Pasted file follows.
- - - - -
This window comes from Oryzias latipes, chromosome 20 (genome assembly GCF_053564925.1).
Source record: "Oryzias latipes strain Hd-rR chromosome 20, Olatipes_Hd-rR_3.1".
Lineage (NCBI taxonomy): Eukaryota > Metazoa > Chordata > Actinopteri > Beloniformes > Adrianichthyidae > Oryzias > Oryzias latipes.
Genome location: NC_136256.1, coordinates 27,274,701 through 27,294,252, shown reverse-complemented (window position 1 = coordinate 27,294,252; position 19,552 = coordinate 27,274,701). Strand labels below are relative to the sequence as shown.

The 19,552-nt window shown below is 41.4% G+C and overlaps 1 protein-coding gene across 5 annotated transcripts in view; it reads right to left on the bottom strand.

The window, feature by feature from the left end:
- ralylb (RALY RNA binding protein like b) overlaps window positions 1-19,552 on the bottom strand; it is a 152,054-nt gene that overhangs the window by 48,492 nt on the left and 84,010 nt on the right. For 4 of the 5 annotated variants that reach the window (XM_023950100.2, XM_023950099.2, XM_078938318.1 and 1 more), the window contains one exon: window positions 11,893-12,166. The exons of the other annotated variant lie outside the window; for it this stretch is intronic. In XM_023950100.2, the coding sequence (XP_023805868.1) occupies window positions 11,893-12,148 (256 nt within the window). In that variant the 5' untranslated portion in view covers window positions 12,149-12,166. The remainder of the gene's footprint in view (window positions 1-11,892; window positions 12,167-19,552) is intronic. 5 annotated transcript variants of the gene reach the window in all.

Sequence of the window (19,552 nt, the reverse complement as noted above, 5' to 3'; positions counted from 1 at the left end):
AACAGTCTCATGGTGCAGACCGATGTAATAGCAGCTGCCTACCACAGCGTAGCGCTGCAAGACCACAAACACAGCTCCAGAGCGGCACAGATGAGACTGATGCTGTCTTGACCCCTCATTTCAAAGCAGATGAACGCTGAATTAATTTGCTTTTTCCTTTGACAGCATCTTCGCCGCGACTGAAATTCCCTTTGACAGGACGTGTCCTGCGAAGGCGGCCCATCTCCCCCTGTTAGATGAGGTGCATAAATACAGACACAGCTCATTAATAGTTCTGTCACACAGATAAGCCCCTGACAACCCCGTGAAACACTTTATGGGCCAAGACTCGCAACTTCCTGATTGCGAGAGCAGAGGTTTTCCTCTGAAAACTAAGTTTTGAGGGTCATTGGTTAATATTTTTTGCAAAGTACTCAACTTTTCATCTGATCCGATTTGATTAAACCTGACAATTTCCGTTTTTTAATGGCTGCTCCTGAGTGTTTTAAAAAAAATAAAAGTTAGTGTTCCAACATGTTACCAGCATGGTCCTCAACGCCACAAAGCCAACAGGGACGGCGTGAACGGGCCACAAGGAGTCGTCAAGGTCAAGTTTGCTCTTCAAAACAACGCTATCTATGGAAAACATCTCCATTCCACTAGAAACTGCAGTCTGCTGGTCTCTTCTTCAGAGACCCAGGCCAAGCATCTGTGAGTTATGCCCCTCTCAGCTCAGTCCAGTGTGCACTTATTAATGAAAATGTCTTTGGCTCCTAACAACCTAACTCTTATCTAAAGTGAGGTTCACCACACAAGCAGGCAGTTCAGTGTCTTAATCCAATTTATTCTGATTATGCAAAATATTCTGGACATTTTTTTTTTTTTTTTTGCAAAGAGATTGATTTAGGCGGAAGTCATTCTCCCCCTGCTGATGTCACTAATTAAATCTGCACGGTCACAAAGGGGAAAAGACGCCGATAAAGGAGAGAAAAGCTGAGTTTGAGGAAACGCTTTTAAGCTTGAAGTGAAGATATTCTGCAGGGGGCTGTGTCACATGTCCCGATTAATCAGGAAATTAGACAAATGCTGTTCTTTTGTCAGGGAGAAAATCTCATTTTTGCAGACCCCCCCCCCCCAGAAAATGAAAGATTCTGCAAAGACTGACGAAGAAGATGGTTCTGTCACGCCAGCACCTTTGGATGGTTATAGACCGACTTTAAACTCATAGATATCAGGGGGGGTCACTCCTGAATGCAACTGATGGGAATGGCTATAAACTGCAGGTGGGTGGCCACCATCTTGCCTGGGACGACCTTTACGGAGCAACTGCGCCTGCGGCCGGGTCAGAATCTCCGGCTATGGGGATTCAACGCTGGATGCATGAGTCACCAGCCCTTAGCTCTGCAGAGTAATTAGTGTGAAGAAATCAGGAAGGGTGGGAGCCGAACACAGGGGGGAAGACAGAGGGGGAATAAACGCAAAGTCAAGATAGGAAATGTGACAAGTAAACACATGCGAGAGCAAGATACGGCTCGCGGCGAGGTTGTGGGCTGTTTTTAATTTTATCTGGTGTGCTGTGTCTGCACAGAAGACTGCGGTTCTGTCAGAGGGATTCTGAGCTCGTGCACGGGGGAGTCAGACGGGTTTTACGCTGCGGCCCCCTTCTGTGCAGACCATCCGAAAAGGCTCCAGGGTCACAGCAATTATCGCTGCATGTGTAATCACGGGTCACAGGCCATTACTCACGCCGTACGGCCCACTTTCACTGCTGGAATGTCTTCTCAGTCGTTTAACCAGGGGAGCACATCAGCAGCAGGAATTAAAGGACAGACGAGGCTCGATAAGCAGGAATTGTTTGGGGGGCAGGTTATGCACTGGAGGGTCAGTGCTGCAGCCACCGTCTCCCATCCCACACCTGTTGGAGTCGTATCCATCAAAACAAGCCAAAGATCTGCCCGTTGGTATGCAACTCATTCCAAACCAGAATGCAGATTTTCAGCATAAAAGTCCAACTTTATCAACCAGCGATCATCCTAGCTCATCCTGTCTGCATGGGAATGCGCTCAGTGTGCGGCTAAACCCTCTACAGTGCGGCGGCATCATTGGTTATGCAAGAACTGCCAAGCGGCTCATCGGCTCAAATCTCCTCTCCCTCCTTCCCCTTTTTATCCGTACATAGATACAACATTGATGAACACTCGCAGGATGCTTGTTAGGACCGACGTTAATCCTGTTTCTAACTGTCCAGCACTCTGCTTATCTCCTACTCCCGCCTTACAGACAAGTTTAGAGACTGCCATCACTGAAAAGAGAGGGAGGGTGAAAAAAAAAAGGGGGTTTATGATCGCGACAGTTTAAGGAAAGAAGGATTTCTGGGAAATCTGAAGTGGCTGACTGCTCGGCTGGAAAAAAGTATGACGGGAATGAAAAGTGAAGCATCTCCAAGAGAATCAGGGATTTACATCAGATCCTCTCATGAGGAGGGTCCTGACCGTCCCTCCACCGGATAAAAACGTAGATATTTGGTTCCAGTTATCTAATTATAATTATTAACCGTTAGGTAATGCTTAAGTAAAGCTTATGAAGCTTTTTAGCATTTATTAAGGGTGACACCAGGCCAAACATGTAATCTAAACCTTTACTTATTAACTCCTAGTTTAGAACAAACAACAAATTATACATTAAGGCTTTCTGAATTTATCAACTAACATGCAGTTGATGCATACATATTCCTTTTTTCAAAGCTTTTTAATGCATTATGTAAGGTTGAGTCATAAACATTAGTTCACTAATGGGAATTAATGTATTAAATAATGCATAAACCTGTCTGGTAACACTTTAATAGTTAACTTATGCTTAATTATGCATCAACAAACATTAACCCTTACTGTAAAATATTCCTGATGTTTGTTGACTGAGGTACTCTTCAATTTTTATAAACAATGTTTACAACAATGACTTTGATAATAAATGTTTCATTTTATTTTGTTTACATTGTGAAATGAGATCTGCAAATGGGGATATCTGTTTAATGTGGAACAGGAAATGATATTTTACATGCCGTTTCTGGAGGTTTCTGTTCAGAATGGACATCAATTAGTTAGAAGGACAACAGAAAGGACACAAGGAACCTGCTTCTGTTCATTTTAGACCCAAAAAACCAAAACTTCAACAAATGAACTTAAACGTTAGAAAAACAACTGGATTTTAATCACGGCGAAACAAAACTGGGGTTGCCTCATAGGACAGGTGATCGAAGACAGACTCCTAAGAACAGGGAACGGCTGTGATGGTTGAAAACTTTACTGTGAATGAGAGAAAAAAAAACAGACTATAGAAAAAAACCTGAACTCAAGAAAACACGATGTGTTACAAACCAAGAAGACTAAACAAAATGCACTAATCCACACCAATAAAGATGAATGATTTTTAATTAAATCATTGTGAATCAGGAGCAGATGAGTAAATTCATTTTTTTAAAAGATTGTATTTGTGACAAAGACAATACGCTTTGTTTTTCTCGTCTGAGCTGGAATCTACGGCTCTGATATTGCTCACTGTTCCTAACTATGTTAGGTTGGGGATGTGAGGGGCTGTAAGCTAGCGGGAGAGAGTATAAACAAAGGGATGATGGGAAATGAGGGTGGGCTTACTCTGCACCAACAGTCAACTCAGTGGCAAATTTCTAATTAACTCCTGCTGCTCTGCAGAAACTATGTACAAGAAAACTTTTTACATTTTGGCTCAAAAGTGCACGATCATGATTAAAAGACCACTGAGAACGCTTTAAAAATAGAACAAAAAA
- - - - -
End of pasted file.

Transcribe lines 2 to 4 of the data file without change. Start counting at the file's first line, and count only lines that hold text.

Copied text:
Source record: "Oryzias latipes strain Hd-rR chromosome 20, Olatipes_Hd-rR_3.1".
Lineage (NCBI taxonomy): Eukaryota > Metazoa > Chordata > Actinopteri > Beloniformes > Adrianichthyidae > Oryzias > Oryzias latipes.
Genome location: NC_136256.1, coordinates 27,274,701 through 27,294,252, shown reverse-complemented (window position 1 = coordinate 27,294,252; position 19,552 = coordinate 27,274,701). Strand labels below are relative to the sequence as shown.